A team of engineers and medical experts have revealed their designs for a "low-cost" ventilator.
The JamVent prototype was built in response to the government's appeal for the devices to tackle coronavirus.
Its creators from Imperial College hope its "simple components" and low costs mean it could be used in developing countries, and have released their drawings online for others to use.
However, the prototype still needs to pass clinical trials.
The team in London built the ventilator for about £1,500 following an appeal by the government, which has seen a scramble for the machines.
Prices for such equipment, used to treat the sickest patients, have rocketed, with the market price for one particular model increasing from £21,700 to £77,100 in a single week.
What is a ventilator?
- A ventilator is a machine that helps a person breathe by getting oxygen into the lungs and removing carbon dioxide
- Ventilators can be used to help a person breathe if they have lung disease or another condition that makes breathing difficult. They can also be used during and post-surgery
- A tube, connected to a ventilator machine, is placed in a person's mouth, nose or through a small cut in the throat (called a tracheostomy)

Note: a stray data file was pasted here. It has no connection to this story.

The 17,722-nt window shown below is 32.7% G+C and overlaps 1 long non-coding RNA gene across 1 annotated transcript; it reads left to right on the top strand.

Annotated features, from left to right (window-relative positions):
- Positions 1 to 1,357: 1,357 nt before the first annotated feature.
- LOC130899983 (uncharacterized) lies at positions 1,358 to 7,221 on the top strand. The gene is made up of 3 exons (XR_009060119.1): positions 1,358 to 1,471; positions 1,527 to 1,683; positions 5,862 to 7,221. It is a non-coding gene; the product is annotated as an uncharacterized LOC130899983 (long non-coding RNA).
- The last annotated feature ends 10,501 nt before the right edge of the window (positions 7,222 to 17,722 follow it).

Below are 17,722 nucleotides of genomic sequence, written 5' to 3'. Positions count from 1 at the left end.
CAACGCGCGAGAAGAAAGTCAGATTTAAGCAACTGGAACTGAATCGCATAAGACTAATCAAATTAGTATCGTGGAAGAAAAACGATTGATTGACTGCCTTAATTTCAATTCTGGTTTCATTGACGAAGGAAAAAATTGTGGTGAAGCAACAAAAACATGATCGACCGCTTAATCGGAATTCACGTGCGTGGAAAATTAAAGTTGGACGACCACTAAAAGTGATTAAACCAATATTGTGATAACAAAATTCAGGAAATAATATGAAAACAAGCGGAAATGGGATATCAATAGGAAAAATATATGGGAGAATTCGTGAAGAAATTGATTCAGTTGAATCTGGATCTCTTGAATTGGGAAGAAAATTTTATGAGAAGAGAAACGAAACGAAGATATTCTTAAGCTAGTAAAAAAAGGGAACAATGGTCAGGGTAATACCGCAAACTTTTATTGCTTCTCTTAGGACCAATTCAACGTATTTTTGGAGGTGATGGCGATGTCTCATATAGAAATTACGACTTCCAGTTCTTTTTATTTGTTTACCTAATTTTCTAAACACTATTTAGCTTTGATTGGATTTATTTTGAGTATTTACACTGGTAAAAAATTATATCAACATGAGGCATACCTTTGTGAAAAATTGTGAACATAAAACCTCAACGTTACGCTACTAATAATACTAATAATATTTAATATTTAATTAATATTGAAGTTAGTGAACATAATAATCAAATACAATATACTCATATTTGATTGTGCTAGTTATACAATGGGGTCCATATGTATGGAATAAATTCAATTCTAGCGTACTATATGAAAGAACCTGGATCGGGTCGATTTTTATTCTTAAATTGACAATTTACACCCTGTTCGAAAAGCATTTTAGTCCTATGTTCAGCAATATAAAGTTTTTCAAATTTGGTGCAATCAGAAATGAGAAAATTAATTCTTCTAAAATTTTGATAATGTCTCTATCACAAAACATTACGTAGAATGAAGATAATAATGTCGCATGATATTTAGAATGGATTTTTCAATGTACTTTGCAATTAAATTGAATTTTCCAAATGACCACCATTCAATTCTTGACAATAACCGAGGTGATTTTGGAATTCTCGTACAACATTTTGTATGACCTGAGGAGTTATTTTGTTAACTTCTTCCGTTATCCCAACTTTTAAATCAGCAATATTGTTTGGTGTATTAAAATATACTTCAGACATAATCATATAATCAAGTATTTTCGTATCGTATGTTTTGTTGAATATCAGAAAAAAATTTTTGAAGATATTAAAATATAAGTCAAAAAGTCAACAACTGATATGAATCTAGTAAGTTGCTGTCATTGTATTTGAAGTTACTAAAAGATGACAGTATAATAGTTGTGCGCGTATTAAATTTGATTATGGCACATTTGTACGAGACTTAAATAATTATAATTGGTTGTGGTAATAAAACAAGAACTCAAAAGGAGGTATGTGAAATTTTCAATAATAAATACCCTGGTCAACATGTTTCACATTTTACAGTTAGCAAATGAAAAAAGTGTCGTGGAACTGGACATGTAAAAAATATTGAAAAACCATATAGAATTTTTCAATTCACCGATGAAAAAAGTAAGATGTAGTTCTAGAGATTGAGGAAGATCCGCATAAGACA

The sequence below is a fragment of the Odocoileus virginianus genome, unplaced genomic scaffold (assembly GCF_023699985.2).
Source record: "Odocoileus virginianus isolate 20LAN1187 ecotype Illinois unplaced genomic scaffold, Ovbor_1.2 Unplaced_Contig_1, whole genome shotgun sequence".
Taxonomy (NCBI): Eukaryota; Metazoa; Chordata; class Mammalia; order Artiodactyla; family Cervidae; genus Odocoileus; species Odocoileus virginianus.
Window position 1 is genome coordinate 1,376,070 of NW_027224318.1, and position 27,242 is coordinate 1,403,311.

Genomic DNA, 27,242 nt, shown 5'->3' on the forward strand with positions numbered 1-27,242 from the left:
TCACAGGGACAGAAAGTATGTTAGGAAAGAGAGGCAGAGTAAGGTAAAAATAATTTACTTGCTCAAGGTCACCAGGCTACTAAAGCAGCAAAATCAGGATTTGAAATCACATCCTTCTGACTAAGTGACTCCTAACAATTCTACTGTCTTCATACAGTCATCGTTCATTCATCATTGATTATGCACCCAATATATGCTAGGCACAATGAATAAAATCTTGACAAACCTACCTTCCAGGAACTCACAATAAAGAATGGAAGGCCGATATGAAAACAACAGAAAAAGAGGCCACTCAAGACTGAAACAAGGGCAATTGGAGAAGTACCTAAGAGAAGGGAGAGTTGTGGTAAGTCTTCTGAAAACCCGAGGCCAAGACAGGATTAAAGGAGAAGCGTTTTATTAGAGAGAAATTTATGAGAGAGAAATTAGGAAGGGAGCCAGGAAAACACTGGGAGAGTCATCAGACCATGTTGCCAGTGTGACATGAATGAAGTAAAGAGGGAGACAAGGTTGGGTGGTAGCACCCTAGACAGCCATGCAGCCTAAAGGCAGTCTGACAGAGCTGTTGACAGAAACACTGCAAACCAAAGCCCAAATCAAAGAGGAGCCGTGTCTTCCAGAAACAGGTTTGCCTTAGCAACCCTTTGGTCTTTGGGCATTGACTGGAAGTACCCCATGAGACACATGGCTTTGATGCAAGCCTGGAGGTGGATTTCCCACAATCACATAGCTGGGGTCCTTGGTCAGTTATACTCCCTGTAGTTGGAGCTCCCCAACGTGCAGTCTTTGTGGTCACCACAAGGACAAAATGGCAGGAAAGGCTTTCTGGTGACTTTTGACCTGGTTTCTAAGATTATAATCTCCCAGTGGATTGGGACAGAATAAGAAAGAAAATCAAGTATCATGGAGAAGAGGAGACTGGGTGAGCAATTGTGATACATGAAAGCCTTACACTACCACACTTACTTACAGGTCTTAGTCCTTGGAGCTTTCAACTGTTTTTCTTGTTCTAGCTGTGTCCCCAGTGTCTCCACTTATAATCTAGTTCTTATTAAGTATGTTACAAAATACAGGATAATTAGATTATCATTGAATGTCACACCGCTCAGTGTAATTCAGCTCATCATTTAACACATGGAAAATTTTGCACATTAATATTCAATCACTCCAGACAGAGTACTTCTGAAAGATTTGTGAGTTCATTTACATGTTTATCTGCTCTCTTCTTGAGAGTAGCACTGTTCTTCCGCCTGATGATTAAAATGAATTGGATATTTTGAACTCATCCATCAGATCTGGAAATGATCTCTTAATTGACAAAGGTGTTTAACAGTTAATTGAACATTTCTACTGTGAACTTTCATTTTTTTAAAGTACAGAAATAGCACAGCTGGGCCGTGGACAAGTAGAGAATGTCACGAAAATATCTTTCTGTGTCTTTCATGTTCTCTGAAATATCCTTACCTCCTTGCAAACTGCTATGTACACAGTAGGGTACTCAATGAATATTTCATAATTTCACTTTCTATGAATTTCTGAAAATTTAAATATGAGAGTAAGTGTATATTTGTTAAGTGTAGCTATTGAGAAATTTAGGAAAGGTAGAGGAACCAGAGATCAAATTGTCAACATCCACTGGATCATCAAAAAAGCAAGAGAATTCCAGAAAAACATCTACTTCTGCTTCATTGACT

The project started when Dr Jakob Mathiszig-Lee contacted engineers at the university after "hearing the horror stories" about ventilators being in short supply in Italy from colleagues at the Royal Brompton Hospital.
Dr Joseph Sherwood, the project's leader, created the first prototype in three days but avoided using many of the "specialist components" used in other more expensive models.
The research fellow in the university's department of bioengineering said he previously had "no knowledge of ventilators at all".
"I think that was the secret to our success in a way because I didn't try and rebuild existing ventilators, I didn't know how they worked," he said.
The JamVent team said they had been in contact with the UK government, but now many companies, including Dyson, have been told their services are no longer required.
The team hopes the testing processes could be completed as soon as possible, but under normal circumstances it takes typically a year for the Medicines and Healthcare Products Regulatory Agency to sign-off a product.
Due to the low cost of device, the team believes that if it passes clinical trials, it could be used in the developing world, and "not just for this crisis".
"We have made this design for the benefit of the world and we have shared the design so people can take it up," said Dr Sherwood.
The project team has held discussions with manufacturers and investors, but is seeking financial backing from governments.
They estimate £5m would see the product made and distributed through "several manufacturers" in an "appropriate regulatory-compliant manner".